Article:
Since I was a little keiki I wondered what was out there beyond planet Earth. Whenever the astronauts landed in waters near Hawai'i, my parents took me to see them walk down the red carpet at Iolani Palace. On one of those special events, I stepped right on the red carpet beaming at Astronaut John Glenn,thinking how much I wanted to be like him. The years to follow also included pictures of rockets and spacecraft that Uncle Charlie sent me from his NASA office in Maryland.
Living in Hawai'i with the cool breeze, blue waters and lots of trees and open space made me switch from a career in space science to becoming a teacher. I couldn't bear to be enclosed in a place where I couldn't open the windows to catch the wind or even feel the light showers. It seemed that no matter what I taught, whether language arts, performing arts, technology, gifted and talented, environmental science, kindergarten or seventh grade, I used space science as my theme. For 20 years, I also taught space science in summer programs across the State of Hawai'i. How lucky to have friends who brought vacationing astronauts to my schools and classrooms. And how wonderful it was to be able to partner with schools across our country and in Japan to simulate the building of space stations and testing the environment.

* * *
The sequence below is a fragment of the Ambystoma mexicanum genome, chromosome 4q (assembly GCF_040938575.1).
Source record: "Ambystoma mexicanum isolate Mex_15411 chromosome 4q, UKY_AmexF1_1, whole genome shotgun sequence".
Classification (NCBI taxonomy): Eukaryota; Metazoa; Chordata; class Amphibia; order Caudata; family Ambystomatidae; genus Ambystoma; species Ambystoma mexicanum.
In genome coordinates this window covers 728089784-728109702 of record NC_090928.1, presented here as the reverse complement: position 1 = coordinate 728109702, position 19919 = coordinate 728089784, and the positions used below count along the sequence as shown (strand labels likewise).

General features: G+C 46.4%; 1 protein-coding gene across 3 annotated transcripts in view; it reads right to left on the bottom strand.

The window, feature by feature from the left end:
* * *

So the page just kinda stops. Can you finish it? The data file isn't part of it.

Now retired from the teaching field, I still spend lots of time with students, their families and the community -- Kiwanis, family literacy nights, stargazing, supporting the creations of an exploratorium and an ocean discovery center on our Island of Kaua'i, and leading groups in service learning in our rainforests, in lo 'i kalo (taro fields) and at ancient Hawaiian sites in our napali valleys.
IMAGINATION -- a mind once stretched by a new idea never regains its original dimensions.
- Oliver Wendell Holmes, Jr.